Poetry translated by Lydia Pasternak Slater and Nicolas Pasternak Slater
Picture Editor: Maya Slater
An exclusive new translation by Nicolas Pasternak Slater of his uncle’s only novel, illustrated with work by Leonid Pasternak
Commissioned by The Folio Society, this magnificent new translation of one of the greatest Russian novels promises to become the pre-eminent English-language version. Translated by the author’s nephew, Nicolas Pasternak Slater, and lavishly illustrated with 68 works by the author’s father, Leonid Pasternak, this spectacular volume brings together the creative brilliance of three generations of Pasternaks for the first time. Bound in leather and hand-marbled paper, signed by the translator and with a new introduction by Ann Pasternak Slater, this edition is limited to just 750 hand-numbered copies.
Picture Editor Maya Slater discussed the illustrations and the stories behind them.
Limited to 750 hand-numbered copies
Quarter-bound in full-grain leather blocked in gold foil with paper sides hand-marbled by Jemma Lewis
Set in Albertina and printed on Arctic Volume Ivory paper
68 reproductions of original paintings and sketches by Leonid Pasternak selected by Maya Slater
Limitation page signed by the translator
Introduction by Ann Pasternak Slater
Poetry translated by Lydia Pasternak Slater and Nicolas Pasternak Slater presented in both Russian and English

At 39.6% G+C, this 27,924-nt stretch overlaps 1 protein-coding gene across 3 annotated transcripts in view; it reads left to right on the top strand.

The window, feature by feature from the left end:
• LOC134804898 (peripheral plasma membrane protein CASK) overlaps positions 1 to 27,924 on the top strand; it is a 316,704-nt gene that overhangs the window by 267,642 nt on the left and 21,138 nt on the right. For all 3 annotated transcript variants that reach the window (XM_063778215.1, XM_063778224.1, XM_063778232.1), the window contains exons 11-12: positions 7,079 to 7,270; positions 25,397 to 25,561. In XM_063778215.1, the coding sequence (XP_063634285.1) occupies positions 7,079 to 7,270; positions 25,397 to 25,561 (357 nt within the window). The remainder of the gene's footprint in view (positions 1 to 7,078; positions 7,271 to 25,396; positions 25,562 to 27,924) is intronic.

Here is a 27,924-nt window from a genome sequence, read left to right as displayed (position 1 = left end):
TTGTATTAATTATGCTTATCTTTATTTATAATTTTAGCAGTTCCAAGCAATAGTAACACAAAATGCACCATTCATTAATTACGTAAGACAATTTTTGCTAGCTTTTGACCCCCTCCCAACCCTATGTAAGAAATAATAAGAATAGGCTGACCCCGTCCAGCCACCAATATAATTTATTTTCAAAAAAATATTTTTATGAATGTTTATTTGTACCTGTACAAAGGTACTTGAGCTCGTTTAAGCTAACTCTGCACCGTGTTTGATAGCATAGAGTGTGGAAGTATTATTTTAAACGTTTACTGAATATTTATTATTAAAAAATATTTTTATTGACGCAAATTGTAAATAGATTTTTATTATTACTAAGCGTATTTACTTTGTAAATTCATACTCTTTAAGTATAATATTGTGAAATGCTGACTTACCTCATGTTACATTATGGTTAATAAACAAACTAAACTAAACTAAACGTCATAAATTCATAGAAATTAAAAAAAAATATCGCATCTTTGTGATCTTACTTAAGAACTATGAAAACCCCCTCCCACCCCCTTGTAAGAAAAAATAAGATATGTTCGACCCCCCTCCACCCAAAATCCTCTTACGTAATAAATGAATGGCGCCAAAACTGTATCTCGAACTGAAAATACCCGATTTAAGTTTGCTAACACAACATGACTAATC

Endnotes by Nicolas Pasternak Slater
Gilded on all three page-edges
Paper-covered slipcase blocked in gold foil
11½˝ x 8˝
BORIS PASTERNAK’S MASTERPIECE
‘The first work of genius to come out of Russia since the Revolution.’
- V. S. Pritchett
A leading poet of his generation, Boris Pasternak wrote only one novel, Doctor Zhivago. Set against the tumultuous backdrop of the Russian Revolution is the epic story of Yuri Zhivago, a poet and physician who finds himself drawn into a battle between the Bolshevik Red Army and the anti-Communist Whites, and torn between the two women he loves. One of the greatest love stories ever told, it is also a courageous depiction of Russia’s suffering through revolutions, war and the purges of the Soviet regime.
Smuggled out of Russia and published – first in Italian – in 1957, Doctor Zhivago was immediately acclaimed as a masterpiece in the West. However, the freedom promised in the poems of Yuri Zhivago, with which the novel ends, contrasts grimly with the fate of their writer. Threatened with disgrace and exile, Boris Pasternak was finally denounced as an enemy of the people.